Saturday morning temperatures may be as low as 20 degrees for many inland locations, including Dallas and College Station, but the welcome return of onshore winds and full sunshine will warm the state into the 50’s and 60’s in the afternoon, CNN meteorologist Derek Van Dam said. Most of the state will stay above freezing after that initial thaw.
A weak cold front is expected Sunday evening, but is expected to bring only minimal impacts.
Smita Pande in Austin told CNN she lost power to her home early in the week, and she and her husband stayed at a friend’s house until water was lost there. The group then traveled to another friend’s house that had operating utilities until their water supply failed as well. The three households returned to Pande’s home, where they relied on collecting snow to melt in order to flush their toilets.
Although power is now restored, Pande heard that the wait for water may last for a few days.
“At this point we’re planning on getting water in a week, we have to assume the worst-case scenario,” Pande told CNN’s Don Lemon in an interview Friday. “We’re hearing two or three days at this point, we’re going to hope for the best.”
Race to restore utilities
Dr. Schuwan Dorsey told CNN she lost power and water early Monday and resorted to sleeping with her two dogs in her car, intermittently turning the engine on to generate heat.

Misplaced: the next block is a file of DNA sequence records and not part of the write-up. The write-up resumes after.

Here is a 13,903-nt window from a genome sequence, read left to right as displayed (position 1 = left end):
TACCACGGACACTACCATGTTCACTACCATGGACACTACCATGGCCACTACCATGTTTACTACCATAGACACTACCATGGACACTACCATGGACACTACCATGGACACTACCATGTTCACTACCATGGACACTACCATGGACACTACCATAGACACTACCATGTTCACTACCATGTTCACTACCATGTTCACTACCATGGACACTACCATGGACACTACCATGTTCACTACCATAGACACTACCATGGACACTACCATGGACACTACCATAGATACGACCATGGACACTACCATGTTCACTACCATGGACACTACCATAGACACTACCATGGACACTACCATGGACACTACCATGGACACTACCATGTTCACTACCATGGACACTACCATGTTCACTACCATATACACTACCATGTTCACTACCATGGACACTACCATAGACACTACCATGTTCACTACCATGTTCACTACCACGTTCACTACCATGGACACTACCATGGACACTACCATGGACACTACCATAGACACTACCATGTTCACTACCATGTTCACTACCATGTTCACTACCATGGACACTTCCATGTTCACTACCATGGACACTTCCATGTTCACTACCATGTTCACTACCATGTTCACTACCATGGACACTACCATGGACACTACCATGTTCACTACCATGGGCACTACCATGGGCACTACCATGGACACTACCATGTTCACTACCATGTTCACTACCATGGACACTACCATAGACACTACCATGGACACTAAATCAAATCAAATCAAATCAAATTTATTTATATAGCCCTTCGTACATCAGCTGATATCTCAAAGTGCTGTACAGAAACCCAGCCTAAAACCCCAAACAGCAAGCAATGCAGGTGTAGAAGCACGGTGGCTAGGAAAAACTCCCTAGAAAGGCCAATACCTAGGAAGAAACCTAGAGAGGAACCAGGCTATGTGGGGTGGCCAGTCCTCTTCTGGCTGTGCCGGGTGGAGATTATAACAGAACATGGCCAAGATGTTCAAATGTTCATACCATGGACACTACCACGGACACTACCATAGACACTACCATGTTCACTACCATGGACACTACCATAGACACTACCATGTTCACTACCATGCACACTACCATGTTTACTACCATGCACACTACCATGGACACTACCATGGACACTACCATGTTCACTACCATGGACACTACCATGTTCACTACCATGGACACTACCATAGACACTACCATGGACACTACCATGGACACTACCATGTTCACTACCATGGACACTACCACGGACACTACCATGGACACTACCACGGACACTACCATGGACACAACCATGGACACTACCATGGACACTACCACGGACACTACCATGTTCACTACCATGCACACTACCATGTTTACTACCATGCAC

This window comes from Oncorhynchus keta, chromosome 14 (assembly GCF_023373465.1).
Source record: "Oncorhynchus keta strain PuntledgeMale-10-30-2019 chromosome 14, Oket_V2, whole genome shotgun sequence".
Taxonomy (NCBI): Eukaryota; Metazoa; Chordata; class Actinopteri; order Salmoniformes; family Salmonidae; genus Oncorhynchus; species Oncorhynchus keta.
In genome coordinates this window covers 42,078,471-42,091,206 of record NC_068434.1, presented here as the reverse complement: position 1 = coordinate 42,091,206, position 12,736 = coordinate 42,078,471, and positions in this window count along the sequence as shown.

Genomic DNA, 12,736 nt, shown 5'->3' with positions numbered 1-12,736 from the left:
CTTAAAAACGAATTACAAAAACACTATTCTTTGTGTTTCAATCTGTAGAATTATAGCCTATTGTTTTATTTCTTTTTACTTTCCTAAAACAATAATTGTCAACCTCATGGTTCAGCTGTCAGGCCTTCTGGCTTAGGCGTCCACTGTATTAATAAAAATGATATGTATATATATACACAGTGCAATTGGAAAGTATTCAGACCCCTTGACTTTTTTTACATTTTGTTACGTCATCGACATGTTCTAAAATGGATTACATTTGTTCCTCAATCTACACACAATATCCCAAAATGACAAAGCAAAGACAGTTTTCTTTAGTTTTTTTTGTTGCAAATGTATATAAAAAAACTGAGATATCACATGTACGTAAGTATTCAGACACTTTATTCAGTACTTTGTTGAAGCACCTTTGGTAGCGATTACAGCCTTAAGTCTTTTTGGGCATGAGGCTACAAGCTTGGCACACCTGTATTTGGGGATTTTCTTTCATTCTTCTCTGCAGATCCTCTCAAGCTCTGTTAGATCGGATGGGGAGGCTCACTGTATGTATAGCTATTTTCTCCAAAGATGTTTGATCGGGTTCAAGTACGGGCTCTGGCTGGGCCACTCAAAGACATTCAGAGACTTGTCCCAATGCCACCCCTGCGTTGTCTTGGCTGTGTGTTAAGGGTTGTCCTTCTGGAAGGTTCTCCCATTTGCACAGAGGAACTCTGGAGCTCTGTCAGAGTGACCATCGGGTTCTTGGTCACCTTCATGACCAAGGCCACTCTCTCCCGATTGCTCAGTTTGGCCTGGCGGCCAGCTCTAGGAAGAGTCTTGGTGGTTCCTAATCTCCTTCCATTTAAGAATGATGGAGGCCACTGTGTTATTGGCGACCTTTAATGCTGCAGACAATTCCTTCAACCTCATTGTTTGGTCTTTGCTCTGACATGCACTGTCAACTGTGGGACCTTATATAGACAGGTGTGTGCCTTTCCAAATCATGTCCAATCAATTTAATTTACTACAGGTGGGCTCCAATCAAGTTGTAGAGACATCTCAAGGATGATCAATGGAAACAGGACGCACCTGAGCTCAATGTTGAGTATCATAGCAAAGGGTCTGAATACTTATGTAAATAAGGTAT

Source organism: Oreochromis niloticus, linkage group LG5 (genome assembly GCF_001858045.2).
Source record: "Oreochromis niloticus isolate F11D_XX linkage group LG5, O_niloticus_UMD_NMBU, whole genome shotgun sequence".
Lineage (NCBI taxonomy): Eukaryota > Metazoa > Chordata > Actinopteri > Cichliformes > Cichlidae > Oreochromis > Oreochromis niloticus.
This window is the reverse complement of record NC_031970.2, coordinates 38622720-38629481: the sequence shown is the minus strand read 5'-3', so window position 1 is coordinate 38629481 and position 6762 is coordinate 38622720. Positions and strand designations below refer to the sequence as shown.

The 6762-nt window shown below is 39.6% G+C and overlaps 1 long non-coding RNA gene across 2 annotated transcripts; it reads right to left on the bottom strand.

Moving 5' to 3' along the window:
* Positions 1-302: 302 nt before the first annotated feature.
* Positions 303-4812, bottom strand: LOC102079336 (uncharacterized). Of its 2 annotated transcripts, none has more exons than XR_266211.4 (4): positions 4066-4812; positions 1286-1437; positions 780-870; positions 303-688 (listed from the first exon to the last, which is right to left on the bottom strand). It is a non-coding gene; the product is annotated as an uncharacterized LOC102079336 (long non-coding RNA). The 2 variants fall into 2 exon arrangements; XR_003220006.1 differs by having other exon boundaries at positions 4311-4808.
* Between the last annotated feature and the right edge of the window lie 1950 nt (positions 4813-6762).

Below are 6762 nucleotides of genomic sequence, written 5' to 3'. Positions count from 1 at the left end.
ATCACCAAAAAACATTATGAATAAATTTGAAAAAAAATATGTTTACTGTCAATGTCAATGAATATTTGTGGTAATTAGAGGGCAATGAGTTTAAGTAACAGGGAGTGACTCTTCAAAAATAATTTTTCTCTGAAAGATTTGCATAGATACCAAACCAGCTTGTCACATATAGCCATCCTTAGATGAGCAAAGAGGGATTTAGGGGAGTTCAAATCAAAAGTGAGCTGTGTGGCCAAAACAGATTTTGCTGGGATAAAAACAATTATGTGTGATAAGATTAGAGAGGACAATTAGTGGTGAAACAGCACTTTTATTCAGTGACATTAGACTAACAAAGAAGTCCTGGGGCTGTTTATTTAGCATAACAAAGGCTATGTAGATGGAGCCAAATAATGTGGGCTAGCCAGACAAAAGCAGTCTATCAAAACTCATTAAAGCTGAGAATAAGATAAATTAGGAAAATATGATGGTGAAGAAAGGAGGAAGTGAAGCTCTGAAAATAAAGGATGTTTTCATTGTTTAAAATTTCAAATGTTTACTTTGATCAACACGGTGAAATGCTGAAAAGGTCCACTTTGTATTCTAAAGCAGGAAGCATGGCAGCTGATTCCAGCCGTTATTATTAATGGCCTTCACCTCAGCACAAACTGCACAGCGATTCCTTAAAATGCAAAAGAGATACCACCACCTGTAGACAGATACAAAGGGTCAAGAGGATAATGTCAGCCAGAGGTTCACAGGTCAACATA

Her Life Alert bracelet was offline because her home’s electricity was out, Dorsey also said.
“I was in danger with my health,” Dorsey said Friday, noting that her power was on for a mere three minutes Wednesday. Electricity has since returned fully yet water remains out.
With burst pipes and power outages, Austin Mayor Steve Adler told CNN that his city needs water more than any other resource. When the power grid failed, it impacted the main water treatment plant and the city’s reservoir was lost, Adler told CNN’s Poppy Harlow. Those that do have water are under boil water advisories.
“This is a community of people that are scared and upset and angry,” Adler said. “We’re eventually going to need some better answers to why we’re here and how we prevent it from ever happening again. But for right now we’re just trying to get water.”
Williams said that there are also issues with staffing as some employees have had to stay on site in order to care for patients, putting a strain on food, linens and water. Provisions and medication stocks ran low, although there are some supply trucks moving Friday, Williams said.
State leaders respond to water crisis
Water disruptions aren’t expected to go away once the freezing temperatures do: frozen pipes have burst, but many are concerned even more pipes will as they thaw.
“We know that there will be great demand for plumbers today tomorrow that this weekend in the coming days,” the governor said. “We want to make sure that we do everything we possibly can to help you gain access to the plumbers that you need to solve your plumbing and leakage problems along those lines.”
The state is also boosting the testing of local water systems by partnering with the federal government and neighboring Arkansas, Abbott announced Friday.
Working with the US Environmental Protection Agency, the Texas Commission on Environmental Quality has set up three mobile water testing labs, accord to Abbott.
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